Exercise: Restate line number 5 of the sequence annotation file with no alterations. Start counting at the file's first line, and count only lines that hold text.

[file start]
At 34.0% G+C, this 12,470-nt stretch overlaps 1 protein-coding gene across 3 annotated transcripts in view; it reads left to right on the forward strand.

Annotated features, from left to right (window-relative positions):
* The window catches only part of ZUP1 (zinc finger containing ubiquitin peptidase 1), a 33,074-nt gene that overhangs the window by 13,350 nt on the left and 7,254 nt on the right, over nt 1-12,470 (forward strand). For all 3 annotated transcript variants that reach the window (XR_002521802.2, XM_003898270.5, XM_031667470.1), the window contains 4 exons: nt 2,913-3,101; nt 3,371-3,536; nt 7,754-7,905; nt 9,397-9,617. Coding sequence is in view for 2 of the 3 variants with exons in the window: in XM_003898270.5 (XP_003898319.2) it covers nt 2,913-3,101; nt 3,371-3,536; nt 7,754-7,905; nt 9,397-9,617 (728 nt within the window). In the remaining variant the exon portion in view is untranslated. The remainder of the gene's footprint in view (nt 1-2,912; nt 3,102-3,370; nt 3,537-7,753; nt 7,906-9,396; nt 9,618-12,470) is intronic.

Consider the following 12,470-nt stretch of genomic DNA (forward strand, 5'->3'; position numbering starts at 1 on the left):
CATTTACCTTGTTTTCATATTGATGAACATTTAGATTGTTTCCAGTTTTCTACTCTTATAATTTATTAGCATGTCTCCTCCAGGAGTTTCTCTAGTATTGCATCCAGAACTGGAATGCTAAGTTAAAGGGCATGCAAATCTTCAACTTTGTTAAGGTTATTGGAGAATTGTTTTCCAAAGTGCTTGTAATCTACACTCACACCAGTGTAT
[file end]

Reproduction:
CATTTACCTTGTTTTCATATTGATGAACATTTAGATTGTTTCCAGTTTTCTACTCTTATAATTTATTAGCATGTCTCCTCCAGGAGTTTCTCTAGTATTGCATCCAGAACTGGAATGCTAAGTTAAAGGGCATGCAAATCTTCAACTTTGTTAAGGTTATTGGAGAATTGTTTTCCAAAGTGCTTGTAATCTACACTCACACCAGTGTAT